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Mol Pain. 2018 Jan-Dec;14:1744806918783943. doi: 10.1177/1744806918783943.

Transcription-independent expression of PKMζ in the anterior cingulate cortex contributes to chronically maintained neuropathic pain.

Author information

1
1 School of Biological Sciences, Seoul National University, Seoul, Republic of Korea.
2
2 Department of Pharmacology, Wonkwang University School of Medicine, Iksan, Republic of Korea.
3
3 Department of Anatomy, Graduate School of Medicine, Kyungpook National University, Daegu, Republic of Korea.
4
4 Department of Physiology, Faculty of Medicine, University of Toronto, Toronto, Ontario, Canada.
5
5 Center for Neuron and Disease, Frontier Institutes of Science and Technology, Xi'an Jiaotong University, Xi'an, China.

Abstract

Protein kinase M ζ is well known for its role in maintaining memory and pain. Previously, we revealed that the activation of protein kinase M ζ in the anterior cingulate cortex plays a role in sustaining neuropathic pain. However, the mechanism by which protein kinase M ζ is expressed in the anterior cingulate cortex by peripheral nerve injury, and whether blocking of protein kinase M ζ using its inhibitor, zeta inhibitory peptide, produces analgesic effects in neuropathic pain maintained chronically after injury, have not previously been resolved. In this study, we show that protein kinase M ζ expression in the anterior cingulate cortex is enhanced by peripheral nerve injury in a transcription-independent manner. We also reveal that the inhibition of protein kinase M ζ through zeta inhibitory peptide treatment is enough to reduce mechanical allodynia responses in mice with one-month-old nerve injuries. However, the zeta inhibitory peptide treatment was only effective for a limited time.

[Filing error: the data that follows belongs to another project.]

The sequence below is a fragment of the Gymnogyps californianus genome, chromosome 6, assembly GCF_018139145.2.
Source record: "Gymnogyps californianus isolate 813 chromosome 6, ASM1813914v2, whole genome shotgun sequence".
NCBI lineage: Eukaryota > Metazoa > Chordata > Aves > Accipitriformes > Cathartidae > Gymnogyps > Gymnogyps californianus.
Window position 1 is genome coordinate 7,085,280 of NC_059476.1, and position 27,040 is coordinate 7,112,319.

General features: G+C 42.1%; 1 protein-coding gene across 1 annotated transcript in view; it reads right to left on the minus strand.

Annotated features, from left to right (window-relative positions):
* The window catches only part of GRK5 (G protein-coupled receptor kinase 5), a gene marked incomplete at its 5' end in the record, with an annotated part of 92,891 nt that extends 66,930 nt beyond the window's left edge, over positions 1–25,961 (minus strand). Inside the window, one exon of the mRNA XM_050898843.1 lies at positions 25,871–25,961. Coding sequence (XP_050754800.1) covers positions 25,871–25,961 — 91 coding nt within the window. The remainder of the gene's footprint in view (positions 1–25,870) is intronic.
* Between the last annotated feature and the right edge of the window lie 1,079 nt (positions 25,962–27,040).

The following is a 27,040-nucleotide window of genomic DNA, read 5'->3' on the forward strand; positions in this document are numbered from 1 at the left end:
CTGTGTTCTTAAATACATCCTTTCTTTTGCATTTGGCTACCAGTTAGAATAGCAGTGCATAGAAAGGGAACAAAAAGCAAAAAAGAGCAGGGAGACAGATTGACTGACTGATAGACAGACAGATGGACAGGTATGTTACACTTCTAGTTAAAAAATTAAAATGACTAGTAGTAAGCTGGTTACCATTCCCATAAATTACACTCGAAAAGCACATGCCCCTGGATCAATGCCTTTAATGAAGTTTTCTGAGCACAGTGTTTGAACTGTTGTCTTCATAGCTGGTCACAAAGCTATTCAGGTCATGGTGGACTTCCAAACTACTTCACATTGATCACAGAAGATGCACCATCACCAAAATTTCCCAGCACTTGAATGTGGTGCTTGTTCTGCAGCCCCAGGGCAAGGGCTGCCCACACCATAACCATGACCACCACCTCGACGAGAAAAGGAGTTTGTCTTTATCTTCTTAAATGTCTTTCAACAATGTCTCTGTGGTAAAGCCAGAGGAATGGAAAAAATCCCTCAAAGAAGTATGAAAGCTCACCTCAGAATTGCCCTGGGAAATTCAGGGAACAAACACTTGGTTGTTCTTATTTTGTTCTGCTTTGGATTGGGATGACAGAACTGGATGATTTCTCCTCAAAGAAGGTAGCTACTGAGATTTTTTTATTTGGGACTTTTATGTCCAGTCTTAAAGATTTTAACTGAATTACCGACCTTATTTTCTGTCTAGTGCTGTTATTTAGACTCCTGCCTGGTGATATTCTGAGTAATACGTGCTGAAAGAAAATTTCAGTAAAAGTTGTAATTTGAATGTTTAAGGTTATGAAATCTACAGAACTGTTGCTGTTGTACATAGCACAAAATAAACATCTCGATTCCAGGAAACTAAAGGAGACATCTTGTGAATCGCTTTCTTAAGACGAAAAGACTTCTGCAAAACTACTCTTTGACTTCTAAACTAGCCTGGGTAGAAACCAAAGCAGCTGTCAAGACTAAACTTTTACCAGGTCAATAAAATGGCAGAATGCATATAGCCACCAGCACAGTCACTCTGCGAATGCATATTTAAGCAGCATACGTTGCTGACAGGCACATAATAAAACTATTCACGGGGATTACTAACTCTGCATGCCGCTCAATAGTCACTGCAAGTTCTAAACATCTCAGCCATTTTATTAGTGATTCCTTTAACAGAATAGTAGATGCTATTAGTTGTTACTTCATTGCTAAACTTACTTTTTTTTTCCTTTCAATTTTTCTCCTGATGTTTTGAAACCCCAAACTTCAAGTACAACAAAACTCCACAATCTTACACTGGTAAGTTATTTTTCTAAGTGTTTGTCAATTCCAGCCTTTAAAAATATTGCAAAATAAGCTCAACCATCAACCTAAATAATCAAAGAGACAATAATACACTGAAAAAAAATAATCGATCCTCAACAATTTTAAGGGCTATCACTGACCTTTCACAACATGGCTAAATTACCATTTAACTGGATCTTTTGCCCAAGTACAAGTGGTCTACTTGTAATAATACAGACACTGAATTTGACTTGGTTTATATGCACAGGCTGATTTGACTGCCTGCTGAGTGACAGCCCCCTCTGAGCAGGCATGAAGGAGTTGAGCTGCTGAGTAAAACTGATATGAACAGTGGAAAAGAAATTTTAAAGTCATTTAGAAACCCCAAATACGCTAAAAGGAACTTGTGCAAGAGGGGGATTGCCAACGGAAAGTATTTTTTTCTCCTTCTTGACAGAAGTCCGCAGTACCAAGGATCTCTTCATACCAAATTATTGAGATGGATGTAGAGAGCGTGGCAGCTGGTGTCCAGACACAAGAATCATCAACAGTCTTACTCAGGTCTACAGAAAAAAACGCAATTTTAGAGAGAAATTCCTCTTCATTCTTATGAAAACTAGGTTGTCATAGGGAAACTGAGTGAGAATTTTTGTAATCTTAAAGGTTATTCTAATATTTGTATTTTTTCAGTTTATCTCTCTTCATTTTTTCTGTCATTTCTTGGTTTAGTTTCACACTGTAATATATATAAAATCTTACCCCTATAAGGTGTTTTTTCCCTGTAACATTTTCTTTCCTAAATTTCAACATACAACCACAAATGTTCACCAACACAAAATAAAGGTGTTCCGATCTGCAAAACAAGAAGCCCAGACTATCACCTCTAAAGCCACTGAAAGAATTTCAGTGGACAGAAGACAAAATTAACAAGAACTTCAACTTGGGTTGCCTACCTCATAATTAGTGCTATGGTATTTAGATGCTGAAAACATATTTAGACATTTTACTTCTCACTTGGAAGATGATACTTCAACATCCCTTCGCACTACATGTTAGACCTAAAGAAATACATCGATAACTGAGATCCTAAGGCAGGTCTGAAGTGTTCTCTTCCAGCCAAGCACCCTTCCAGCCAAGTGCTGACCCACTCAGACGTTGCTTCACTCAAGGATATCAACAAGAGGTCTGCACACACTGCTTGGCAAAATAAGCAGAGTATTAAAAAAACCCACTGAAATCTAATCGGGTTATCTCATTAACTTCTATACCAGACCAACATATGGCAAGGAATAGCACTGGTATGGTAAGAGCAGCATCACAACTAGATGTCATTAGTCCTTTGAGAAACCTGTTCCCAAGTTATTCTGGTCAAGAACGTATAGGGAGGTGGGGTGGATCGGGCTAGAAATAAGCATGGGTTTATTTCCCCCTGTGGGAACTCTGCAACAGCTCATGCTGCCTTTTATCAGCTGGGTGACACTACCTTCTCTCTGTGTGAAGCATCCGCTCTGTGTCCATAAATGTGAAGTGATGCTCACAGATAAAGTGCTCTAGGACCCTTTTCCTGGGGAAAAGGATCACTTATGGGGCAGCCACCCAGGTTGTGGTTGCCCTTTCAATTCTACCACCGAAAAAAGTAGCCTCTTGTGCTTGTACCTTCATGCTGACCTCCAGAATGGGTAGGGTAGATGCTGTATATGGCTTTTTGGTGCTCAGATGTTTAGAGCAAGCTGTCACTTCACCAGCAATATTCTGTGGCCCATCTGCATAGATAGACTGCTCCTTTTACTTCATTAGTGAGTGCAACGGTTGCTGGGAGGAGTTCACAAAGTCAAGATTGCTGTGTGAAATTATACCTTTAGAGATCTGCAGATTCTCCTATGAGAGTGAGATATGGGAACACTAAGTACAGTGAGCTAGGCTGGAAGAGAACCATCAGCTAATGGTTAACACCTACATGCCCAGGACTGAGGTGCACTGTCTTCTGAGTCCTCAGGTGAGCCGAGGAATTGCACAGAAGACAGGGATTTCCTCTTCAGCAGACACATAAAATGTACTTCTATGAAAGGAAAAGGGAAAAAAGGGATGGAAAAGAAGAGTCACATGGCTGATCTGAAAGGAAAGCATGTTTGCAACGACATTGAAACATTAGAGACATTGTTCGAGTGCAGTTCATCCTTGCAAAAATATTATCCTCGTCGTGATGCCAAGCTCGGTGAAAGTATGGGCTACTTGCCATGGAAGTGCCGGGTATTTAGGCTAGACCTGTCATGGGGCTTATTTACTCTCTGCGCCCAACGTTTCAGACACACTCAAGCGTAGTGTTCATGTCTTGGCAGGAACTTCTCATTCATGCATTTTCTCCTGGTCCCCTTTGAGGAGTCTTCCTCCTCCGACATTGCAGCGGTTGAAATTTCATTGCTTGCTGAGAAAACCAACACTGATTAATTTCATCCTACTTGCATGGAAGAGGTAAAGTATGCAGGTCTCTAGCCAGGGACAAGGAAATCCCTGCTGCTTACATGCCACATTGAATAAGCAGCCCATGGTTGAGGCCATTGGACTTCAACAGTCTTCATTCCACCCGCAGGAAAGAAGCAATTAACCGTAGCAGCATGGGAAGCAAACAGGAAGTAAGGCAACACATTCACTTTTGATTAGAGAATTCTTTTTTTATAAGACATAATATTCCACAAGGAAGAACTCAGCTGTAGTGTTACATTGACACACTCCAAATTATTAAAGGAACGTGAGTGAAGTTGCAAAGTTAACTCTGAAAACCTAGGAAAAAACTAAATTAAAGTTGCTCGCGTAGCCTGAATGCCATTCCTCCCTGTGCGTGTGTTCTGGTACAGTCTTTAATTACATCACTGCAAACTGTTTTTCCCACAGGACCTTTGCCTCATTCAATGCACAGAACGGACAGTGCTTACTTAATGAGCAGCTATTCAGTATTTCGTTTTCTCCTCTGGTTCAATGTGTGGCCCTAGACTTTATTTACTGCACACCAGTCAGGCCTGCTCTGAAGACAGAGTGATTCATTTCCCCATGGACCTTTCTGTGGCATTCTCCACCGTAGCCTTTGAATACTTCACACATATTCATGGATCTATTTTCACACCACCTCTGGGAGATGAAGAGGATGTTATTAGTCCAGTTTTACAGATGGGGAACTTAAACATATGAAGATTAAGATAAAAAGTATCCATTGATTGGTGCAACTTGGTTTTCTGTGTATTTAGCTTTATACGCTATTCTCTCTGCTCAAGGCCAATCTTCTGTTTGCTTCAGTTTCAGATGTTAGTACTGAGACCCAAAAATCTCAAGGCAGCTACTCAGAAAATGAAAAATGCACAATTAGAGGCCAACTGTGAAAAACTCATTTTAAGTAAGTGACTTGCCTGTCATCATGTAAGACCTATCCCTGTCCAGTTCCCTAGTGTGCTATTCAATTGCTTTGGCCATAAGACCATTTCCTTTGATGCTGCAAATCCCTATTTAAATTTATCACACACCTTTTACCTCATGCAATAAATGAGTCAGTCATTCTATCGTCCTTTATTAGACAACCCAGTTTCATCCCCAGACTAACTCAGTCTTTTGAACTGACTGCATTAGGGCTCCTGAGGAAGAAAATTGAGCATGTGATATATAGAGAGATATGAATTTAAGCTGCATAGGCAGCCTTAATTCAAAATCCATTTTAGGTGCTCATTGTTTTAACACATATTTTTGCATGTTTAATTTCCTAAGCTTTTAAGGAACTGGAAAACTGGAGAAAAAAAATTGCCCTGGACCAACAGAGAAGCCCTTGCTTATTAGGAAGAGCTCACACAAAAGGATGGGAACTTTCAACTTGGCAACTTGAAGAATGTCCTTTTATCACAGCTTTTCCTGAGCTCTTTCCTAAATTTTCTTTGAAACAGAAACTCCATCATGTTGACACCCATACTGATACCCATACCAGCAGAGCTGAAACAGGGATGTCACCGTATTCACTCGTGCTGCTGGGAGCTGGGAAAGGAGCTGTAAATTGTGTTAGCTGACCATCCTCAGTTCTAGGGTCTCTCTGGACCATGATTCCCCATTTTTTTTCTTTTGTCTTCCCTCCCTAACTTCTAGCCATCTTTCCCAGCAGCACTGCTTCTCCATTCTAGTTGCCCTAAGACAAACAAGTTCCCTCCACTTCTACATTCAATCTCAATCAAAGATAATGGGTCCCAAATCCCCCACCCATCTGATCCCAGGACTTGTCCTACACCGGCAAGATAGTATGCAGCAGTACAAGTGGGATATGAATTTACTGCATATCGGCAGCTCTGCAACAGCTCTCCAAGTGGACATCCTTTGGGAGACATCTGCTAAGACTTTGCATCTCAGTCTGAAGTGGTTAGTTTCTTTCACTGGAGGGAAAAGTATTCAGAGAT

KEYWORDS:

Protein kinase M ζ; anterior cingulate cortex; chronic pain; neuropathic pain

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